To understand the role of silica in causing cancer, we first need to distinguish between two naturally-occurring forms of silica: crystalline and amorphous. Although both kinds are formed due to reaction of silicon and oxygen, differing environmental conditions under which they’re formed leads to varying structures. The one simple feature through which we can distinguish between the two forms is through observing their structures. Crystalline silica is ordered and structured. You can clearly observe repeating patterns in its structure, as is the case with other crystals. Amorphous silica is significantly different in that it is not organized in repeating patterns.
Research suggests that prolonged exposures to the crystalline forms of silica may lead to cancer. Before moving on to the specifics and merits of these studies, we need to consider how humans can come into contact with crystalline silica. The persons who are most at risk to silica exposures are industrial workers who may regularly inhale silica dust due to the nature of their work. Some of these examples include sand blasters, metal workers, and ceramics workers. Diatomaceous earth, although composed primarily of amorphous silica, may also contain small amounts of crystalline silica.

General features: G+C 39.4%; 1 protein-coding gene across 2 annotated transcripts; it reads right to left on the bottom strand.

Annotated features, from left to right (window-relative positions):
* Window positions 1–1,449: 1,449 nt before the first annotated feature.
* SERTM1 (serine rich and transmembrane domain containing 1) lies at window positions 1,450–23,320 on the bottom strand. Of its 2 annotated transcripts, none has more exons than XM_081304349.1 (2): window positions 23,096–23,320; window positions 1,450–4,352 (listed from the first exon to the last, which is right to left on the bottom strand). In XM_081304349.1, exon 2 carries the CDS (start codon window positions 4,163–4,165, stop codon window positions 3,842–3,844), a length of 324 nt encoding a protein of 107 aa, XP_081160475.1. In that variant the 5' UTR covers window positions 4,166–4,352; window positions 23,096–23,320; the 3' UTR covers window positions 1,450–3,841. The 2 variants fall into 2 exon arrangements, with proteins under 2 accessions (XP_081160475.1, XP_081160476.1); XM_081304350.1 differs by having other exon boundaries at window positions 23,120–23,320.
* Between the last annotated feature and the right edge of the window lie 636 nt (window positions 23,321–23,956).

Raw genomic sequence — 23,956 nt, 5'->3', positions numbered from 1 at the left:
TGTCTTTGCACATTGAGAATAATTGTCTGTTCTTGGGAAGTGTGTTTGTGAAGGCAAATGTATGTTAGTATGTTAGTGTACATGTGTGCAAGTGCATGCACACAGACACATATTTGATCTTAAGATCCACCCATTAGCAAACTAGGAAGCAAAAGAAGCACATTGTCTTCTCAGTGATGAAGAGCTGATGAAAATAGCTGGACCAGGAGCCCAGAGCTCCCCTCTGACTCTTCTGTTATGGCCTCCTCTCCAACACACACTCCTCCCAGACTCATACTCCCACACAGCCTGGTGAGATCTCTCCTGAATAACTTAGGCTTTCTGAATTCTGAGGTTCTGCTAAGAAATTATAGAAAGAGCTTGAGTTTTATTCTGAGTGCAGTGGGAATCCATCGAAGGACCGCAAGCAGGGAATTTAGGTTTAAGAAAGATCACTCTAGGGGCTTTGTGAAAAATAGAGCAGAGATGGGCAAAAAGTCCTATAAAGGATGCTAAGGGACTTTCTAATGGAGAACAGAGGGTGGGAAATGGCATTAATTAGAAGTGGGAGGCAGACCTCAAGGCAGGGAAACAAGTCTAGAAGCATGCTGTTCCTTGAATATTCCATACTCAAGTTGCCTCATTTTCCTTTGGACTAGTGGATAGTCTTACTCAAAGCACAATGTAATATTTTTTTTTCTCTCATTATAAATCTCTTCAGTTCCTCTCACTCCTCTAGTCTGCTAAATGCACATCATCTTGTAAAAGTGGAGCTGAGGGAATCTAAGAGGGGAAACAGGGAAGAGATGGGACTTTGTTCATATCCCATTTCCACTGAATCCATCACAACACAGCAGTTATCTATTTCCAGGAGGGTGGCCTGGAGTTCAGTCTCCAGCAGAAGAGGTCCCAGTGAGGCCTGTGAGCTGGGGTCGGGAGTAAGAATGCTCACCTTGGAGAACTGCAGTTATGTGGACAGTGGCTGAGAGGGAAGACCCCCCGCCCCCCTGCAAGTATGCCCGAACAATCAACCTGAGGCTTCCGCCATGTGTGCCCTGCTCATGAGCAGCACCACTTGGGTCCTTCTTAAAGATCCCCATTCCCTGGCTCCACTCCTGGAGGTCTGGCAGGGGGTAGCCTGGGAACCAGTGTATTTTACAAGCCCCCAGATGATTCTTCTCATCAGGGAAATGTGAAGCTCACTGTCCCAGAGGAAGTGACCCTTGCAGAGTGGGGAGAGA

Scientific studies on silica and cancer
There have been various scientific studies on how silica can lead to cancer. Most of these studies link exposures to crystalline silica and the development of lung cancer, particularly among industrial workers. Let us examine some of these studies and try to examine whether it is really possible.
The effects on animals
Various experiments were conducted to assess the carcinogenic effects of crystalline silica in animals. In one such experiment, rats were injected with crystalline silica to examine its effects. It was later proved through observations that crystalline silica does, in fact, causes cancer in rats. When similar experiments were conducted on other animals such as mice and hamsters, no such effects were reported. 
These experiments point to the role of the nature of the hosts. In simple terms, it means that the carcinogenic effect of crystalline silica in rats does not prove that the same would be true in human beings as well.